What is the Secret to Living a Long, Happy & Creatively Fulfilling Life?: Discover the Japanese Concept of Ikigai

Ikiru, one of sev­er­al Aki­ra Kuro­sawa films rou­tine­ly described as a mas­ter­piece, tells the sto­ry of Kan­ji Watan­abe, a mid­dle-aged wid­ow­er who, three decades into a dead-end bureau­crat­ic career, finds out he has just one year to live. This sends him on an urgent eleventh-hour quest to find some­thing to live for. The pic­ture’s The Death of Ivan Ilyich-inspired script orig­i­nal­ly bore the title The Life of Kan­ji Watan­abe, but Kuro­sawa chose to rename it for the Japan­ese verb mean­ing “to live” (生きる). And any­one who wants to tru­ly ikiru needs an iki­gai.

A com­bi­na­tion of char­ac­ters from the Japan­ese words for “liv­ing” and “effect” or “worth,” iki­gai (生き甲斐) as a con­cept has recent­ly come to atten­tion in the West, not least because of last year’s best­seller Iki­gai: The Japan­ese Secret to a Long and Hap­py Life by Héc­tor Gar­cía and‎ Francesc Miralles. (Note: You can get the best­seller as a free audio book if you sign up for Audi­ble’s 30-day free tri­al pro­gram. Get details on that here.)

Writer on health and longevi­ty Dan Buet­tner has also done his bit to pro­mote iki­gai, inter­pret­ing it as “the rea­son for which you wake up in the morn­ing” in a TED Talk based on his research in the places with the longest-lived pop­u­la­tions in the world, a group that includes the Japan­ese island of Oki­nawa.

“For this 102-year-old karate mas­ter, his iki­gai was car­ry­ing forth this mar­tial art,” Buet­tner says of one Oki­nawan in par­tic­u­lar. “For this hun­dred-year-old fish­er­man it was con­tin­u­ing to catch fish for his fam­i­ly three times a week.” He notes that “the two most dan­ger­ous years in your life are the year you’re born, because of infant mor­tal­i­ty, and the year you retire. These peo­ple know their sense of pur­pose, and they acti­vate it in their life, that’s worth about sev­en years of extra life expectan­cy.” This phe­nom­e­non has also come under sci­en­tif­ic study: one paper pub­lished in Psy­cho­so­mat­ic Med­i­cine found, track­ing a group of more than 40,000 Japan­ese adults over sev­en years, “sub­jects who did not find a sense of iki­gai were asso­ci­at­ed with an increased risk of all-cause mor­tal­i­ty.”

We in the West have long looked to the tra­di­tion­al con­cepts of oth­er cul­tures for guid­ance, but the Japan­ese them­selves, a pop­u­la­tion among whom dis­sat­is­fac­tion with life is not unknown, have long scru­ti­nized iki­gai to draw out use­ful lessons. “There are many books in Japan devot­ed to iki­gai, but one in par­tic­u­lar is con­sid­ered defin­i­tive: Iki­gai-ni-tsuite (About Iki­gai), pub­lished in 1966,” writes the BBC’s Yukari Mit­suhashi. “The book’s author, psy­chi­a­trist Mieko Kamiya, explains that as a word, iki­gai is sim­i­lar to ‘hap­pi­ness’ but has a sub­tle dif­fer­ence in its nuance. Iki­gai is what allows you to look for­ward to the future even if you’re mis­er­able right now.”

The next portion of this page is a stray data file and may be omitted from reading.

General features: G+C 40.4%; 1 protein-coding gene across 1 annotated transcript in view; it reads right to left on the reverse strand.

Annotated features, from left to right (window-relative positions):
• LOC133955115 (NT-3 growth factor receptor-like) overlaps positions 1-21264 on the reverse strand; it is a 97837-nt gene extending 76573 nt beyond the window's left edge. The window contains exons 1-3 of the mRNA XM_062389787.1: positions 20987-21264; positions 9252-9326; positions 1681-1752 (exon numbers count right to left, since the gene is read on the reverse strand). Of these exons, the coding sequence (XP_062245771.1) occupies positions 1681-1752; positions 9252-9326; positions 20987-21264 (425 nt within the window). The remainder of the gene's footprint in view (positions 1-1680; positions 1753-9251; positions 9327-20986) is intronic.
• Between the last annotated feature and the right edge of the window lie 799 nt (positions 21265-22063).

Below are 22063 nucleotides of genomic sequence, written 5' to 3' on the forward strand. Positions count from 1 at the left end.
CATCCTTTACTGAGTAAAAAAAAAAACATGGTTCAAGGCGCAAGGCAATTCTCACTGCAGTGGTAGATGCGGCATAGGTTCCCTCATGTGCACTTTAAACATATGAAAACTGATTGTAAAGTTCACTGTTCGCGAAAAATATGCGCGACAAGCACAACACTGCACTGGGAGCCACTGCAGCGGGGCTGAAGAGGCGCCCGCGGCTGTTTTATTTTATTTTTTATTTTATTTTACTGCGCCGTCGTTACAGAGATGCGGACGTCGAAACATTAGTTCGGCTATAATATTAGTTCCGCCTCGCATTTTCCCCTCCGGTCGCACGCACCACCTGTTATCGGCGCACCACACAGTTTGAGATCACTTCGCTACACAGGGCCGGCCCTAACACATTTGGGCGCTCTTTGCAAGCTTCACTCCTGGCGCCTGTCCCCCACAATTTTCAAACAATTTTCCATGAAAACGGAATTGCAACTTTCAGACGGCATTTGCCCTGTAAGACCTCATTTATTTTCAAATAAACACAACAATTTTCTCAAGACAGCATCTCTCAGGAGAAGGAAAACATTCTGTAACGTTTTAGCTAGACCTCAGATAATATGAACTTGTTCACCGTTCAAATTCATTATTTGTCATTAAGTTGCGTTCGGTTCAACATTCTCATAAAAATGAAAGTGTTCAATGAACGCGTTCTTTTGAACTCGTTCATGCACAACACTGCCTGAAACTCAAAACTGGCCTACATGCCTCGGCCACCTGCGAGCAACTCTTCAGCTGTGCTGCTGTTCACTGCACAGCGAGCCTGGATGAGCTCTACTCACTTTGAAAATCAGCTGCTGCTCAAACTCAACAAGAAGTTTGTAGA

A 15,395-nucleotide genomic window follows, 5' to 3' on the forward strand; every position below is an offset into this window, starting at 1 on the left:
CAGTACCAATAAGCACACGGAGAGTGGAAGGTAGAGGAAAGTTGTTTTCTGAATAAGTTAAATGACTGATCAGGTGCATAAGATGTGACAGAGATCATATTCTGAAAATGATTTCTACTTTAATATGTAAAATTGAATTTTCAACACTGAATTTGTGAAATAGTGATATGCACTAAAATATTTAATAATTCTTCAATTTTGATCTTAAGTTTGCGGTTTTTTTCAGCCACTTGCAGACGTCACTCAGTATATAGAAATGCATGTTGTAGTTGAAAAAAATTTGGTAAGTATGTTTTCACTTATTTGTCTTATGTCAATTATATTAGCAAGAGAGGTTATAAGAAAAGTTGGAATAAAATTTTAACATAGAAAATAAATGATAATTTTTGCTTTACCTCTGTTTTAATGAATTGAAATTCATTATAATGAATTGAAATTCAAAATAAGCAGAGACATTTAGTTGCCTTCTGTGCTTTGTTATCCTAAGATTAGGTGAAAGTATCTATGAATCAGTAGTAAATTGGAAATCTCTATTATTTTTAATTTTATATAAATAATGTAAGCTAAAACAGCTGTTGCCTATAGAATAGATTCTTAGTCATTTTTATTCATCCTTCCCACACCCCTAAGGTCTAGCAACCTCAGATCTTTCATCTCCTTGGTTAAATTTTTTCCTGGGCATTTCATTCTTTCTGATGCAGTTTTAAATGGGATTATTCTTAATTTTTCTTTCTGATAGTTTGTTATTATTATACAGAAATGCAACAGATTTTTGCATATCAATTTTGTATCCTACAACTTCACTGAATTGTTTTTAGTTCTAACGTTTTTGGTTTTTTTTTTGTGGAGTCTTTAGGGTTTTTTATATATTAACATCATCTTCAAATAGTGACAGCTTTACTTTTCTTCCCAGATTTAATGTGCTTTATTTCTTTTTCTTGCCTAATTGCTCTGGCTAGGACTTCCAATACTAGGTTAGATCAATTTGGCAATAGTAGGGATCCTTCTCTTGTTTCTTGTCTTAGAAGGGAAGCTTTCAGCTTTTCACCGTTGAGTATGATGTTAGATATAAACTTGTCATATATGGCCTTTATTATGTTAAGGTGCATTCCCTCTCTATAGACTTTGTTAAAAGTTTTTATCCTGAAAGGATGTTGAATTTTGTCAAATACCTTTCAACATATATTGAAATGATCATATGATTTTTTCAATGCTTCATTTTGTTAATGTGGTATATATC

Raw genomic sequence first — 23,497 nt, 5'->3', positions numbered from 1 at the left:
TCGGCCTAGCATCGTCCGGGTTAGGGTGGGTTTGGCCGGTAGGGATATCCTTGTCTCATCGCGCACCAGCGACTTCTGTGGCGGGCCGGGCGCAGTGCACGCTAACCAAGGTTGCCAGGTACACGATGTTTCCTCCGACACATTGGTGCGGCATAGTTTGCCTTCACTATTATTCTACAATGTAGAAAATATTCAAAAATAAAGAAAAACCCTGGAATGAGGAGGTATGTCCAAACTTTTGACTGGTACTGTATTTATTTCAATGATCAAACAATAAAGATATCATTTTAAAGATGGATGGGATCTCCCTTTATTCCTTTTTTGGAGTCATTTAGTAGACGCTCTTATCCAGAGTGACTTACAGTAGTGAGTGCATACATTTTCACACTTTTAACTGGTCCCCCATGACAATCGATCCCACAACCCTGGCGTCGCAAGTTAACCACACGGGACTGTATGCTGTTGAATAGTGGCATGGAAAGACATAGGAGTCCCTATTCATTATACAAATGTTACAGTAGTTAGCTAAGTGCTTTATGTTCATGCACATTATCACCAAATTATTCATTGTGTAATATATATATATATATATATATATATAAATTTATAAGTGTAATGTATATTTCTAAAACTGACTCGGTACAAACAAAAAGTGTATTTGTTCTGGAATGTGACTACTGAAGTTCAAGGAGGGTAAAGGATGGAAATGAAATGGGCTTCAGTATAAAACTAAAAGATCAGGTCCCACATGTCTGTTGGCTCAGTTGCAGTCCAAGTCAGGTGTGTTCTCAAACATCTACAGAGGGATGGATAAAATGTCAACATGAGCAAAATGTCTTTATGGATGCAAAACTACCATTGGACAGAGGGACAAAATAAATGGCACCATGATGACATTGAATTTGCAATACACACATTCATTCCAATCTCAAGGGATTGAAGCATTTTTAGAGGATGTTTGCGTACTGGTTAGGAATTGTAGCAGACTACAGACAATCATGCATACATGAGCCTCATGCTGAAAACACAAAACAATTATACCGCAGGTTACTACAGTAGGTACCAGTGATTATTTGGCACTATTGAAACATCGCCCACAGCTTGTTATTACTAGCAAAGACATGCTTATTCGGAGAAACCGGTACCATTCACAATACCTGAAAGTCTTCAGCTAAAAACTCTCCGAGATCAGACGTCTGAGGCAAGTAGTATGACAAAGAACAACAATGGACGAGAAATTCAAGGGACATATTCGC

Aki­ra Kuro­sawa, who paint­ed his movies when he could­n’t find the mon­ey to shoot them, stands as a tow­er­ing exam­ple of some­one who found his iki­gai in film­mak­ing, which he kept on doing it into his eight­ies. In Ikiru, he guides the bewil­dered Watan­abe into an encounter with iki­gai in the form of a young lady who quits her job in his office to make toy rab­bits: more ardu­ous work than the civ­il ser­vice, she admits, but it gives her a sense of sat­is­fac­tion that feels like play­ing with every child in Japan. This inspires Watan­abe to return to find his own iki­gai, if only at the very end of his life, in cam­paign­ing for the con­struc­tion of a neigh­bor­hood play­ground. But one year with iki­gai, if you believe in the pow­er of the con­cept, beats a cen­tu­ry with­out it.

Relat­ed Con­tent:

“Inemuri,” the Japan­ese Art of Tak­ing Pow­er Naps at Work, on the Sub­way, and Oth­er Pub­lic Places

Wabi-Sabi: A Short Film on the Beau­ty of Tra­di­tion­al Japan

How a Kore­an Pot­ter Found a “Beau­ti­ful Life” Through His Art: A Short, Life-Affirm­ing Doc­u­men­tary

Change Your Life! Learn the Japan­ese Art of Declut­ter­ing, Orga­niz­ing & Tidy­ing Things Up

How the Japan­ese Prac­tice of “For­est Bathing”—Or Just Hang­ing Out in the Woods—Can Low­er Stress Lev­els and Fight Dis­ease

Based in Seoul, Col­in Mar­shall writes and broad­casts on cities and cul­ture. His projects include the book The State­less City: a Walk through 21st-Cen­tu­ry Los Ange­les and the video series The City in Cin­e­ma. Fol­low him on Twit­ter at @colinmarshall or on Face­book.

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